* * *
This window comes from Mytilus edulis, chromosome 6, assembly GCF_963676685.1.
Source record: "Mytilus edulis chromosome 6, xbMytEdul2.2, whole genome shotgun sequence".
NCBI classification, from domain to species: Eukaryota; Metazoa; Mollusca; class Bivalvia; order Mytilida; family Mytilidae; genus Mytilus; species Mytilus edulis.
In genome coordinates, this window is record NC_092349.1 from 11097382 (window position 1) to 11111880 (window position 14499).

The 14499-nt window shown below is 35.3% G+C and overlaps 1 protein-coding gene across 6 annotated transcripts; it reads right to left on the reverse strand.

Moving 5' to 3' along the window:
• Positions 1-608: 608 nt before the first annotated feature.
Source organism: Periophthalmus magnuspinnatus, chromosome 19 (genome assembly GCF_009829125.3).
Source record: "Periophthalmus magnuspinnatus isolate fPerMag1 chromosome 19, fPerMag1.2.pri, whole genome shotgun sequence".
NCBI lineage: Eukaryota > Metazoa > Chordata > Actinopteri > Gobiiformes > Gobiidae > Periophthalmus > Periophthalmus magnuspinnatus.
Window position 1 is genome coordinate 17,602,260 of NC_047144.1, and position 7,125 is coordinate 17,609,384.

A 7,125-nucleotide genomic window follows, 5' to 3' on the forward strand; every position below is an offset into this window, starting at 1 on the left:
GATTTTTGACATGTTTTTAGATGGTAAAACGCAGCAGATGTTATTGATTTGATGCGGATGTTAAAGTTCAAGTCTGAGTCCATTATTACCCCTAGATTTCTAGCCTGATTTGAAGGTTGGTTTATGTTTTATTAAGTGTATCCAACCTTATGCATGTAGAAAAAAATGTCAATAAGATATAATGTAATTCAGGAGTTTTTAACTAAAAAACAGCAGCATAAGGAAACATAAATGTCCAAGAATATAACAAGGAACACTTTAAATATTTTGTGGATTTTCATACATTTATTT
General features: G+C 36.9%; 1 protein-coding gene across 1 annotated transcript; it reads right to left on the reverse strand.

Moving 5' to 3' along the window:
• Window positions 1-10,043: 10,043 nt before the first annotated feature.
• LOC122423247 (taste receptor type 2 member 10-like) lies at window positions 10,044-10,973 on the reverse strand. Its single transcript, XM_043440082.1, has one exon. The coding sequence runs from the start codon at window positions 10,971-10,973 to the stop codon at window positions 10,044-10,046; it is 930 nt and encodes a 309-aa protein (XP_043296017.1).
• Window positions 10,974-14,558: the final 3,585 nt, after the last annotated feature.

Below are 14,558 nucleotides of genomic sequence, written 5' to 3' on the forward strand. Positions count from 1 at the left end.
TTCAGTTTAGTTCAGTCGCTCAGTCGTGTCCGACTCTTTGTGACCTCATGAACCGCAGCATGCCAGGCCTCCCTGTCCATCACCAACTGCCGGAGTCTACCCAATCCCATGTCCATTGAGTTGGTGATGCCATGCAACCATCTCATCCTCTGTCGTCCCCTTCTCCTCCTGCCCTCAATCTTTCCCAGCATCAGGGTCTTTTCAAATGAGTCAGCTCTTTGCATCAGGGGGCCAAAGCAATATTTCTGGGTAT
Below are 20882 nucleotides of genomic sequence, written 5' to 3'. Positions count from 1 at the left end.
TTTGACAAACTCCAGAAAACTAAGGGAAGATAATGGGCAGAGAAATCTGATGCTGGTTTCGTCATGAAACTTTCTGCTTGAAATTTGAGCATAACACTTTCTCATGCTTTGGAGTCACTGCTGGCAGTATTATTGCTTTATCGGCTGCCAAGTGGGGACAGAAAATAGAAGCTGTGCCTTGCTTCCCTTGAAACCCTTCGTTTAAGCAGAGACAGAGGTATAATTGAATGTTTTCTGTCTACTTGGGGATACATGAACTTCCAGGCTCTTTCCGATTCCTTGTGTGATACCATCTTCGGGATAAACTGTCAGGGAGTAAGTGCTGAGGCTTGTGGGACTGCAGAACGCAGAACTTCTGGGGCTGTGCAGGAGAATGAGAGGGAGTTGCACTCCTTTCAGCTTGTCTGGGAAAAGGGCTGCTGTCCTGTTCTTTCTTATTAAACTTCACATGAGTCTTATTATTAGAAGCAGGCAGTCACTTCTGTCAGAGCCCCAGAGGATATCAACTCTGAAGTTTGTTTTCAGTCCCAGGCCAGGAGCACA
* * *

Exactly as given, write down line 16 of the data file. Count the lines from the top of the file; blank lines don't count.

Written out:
• Window positions 1-10,043: 10,043 nt before the first annotated feature.